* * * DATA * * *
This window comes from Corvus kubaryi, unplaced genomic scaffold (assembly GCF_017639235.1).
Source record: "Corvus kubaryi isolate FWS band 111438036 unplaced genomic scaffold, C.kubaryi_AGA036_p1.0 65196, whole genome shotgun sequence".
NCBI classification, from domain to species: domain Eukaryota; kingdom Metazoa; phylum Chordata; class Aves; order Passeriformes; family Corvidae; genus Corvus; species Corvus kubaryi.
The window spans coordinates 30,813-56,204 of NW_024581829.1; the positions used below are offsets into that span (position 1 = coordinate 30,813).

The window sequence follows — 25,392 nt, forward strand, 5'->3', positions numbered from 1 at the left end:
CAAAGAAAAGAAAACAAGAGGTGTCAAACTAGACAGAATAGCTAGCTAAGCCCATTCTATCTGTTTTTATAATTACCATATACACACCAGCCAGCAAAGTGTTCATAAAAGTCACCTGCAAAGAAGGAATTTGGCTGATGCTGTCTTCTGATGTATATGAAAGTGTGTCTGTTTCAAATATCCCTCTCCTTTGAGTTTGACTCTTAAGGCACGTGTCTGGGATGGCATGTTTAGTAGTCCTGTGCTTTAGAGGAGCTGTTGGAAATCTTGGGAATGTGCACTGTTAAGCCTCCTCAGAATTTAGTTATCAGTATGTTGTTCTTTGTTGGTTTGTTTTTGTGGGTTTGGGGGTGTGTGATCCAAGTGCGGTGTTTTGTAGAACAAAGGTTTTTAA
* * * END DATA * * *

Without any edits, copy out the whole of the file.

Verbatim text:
This window comes from Corvus kubaryi, unplaced genomic scaffold (assembly GCF_017639235.1).
Source record: "Corvus kubaryi isolate FWS band 111438036 unplaced genomic scaffold, C.kubaryi_AGA036_p1.0 65196, whole genome shotgun sequence".
NCBI classification, from domain to species: domain Eukaryota; kingdom Metazoa; phylum Chordata; class Aves; order Passeriformes; family Corvidae; genus Corvus; species Corvus kubaryi.
The window spans coordinates 30,813-56,204 of NW_024581829.1; the positions used below are offsets into that span (position 1 = coordinate 30,813).

The window sequence follows — 25,392 nt, forward strand, 5'->3', positions numbered from 1 at the left end:
CAAAGAAAAGAAAACAAGAGGTGTCAAACTAGACAGAATAGCTAGCTAAGCCCATTCTATCTGTTTTTATAATTACCATATACACACCAGCCAGCAAAGTGTTCATAAAAGTCACCTGCAAAGAAGGAATTTGGCTGATGCTGTCTTCTGATGTATATGAAAGTGTGTCTGTTTCAAATATCCCTCTCCTTTGAGTTTGACTCTTAAGGCACGTGTCTGGGATGGCATGTTTAGTAGTCCTGTGCTTTAGAGGAGCTGTTGGAAATCTTGGGAATGTGCACTGTTAAGCCTCCTCAGAATTTAGTTATCAGTATGTTGTTCTTTGTTGGTTTGTTTTTGTGGGTTTGGGGGTGTGTGATCCAAGTGCGGTGTTTTGTAGAACAAAGGTTTTTAA